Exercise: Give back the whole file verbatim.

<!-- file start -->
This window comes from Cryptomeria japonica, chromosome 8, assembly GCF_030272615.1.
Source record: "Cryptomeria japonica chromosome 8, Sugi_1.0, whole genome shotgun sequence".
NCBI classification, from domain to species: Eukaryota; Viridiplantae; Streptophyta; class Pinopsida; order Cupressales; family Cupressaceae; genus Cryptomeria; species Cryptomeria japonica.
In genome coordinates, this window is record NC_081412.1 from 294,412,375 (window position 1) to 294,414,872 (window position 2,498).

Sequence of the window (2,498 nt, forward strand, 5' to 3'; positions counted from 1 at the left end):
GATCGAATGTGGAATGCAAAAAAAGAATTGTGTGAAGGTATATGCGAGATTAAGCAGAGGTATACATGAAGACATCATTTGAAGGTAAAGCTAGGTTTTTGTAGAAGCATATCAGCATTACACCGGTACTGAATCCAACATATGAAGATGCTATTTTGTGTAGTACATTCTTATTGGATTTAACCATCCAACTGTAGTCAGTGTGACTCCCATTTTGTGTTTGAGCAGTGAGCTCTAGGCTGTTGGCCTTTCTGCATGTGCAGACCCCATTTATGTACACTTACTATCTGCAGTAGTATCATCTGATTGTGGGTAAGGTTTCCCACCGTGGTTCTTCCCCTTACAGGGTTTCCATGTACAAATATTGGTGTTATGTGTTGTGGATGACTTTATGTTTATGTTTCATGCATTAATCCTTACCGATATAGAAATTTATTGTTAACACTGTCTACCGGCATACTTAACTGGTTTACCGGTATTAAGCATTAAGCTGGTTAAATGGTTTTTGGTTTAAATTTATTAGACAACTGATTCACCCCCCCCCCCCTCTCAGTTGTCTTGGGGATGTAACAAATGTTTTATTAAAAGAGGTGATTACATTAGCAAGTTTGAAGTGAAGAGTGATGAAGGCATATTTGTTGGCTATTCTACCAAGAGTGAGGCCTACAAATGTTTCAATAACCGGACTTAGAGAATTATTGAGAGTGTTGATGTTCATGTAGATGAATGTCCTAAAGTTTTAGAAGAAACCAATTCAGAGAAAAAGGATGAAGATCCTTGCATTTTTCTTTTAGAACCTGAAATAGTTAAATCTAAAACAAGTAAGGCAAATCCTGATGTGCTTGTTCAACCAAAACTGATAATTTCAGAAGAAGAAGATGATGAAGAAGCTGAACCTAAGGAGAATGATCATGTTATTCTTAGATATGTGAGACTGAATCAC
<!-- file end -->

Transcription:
This window comes from Cryptomeria japonica, chromosome 8, assembly GCF_030272615.1.
Source record: "Cryptomeria japonica chromosome 8, Sugi_1.0, whole genome shotgun sequence".
NCBI classification, from domain to species: Eukaryota; Viridiplantae; Streptophyta; class Pinopsida; order Cupressales; family Cupressaceae; genus Cryptomeria; species Cryptomeria japonica.
In genome coordinates, this window is record NC_081412.1 from 294,412,375 (window position 1) to 294,414,872 (window position 2,498).

Sequence of the window (2,498 nt, forward strand, 5' to 3'; positions counted from 1 at the left end):
GATCGAATGTGGAATGCAAAAAAAGAATTGTGTGAAGGTATATGCGAGATTAAGCAGAGGTATACATGAAGACATCATTTGAAGGTAAAGCTAGGTTTTTGTAGAAGCATATCAGCATTACACCGGTACTGAATCCAACATATGAAGATGCTATTTTGTGTAGTACATTCTTATTGGATTTAACCATCCAACTGTAGTCAGTGTGACTCCCATTTTGTGTTTGAGCAGTGAGCTCTAGGCTGTTGGCCTTTCTGCATGTGCAGACCCCATTTATGTACACTTACTATCTGCAGTAGTATCATCTGATTGTGGGTAAGGTTTCCCACCGTGGTTCTTCCCCTTACAGGGTTTCCATGTACAAATATTGGTGTTATGTGTTGTGGATGACTTTATGTTTATGTTTCATGCATTAATCCTTACCGATATAGAAATTTATTGTTAACACTGTCTACCGGCATACTTAACTGGTTTACCGGTATTAAGCATTAAGCTGGTTAAATGGTTTTTGGTTTAAATTTATTAGACAACTGATTCACCCCCCCCCCCCTCTCAGTTGTCTTGGGGATGTAACAAATGTTTTATTAAAAGAGGTGATTACATTAGCAAGTTTGAAGTGAAGAGTGATGAAGGCATATTTGTTGGCTATTCTACCAAGAGTGAGGCCTACAAATGTTTCAATAACCGGACTTAGAGAATTATTGAGAGTGTTGATGTTCATGTAGATGAATGTCCTAAAGTTTTAGAAGAAACCAATTCAGAGAAAAAGGATGAAGATCCTTGCATTTTTCTTTTAGAACCTGAAATAGTTAAATCTAAAACAAGTAAGGCAAATCCTGATGTGCTTGTTCAACCAAAACTGATAATTTCAGAAGAAGAAGATGATGAAGAAGCTGAACCTAAGGAGAATGATCATGTTATTCTTAGATATGTGAGACTGAATCAC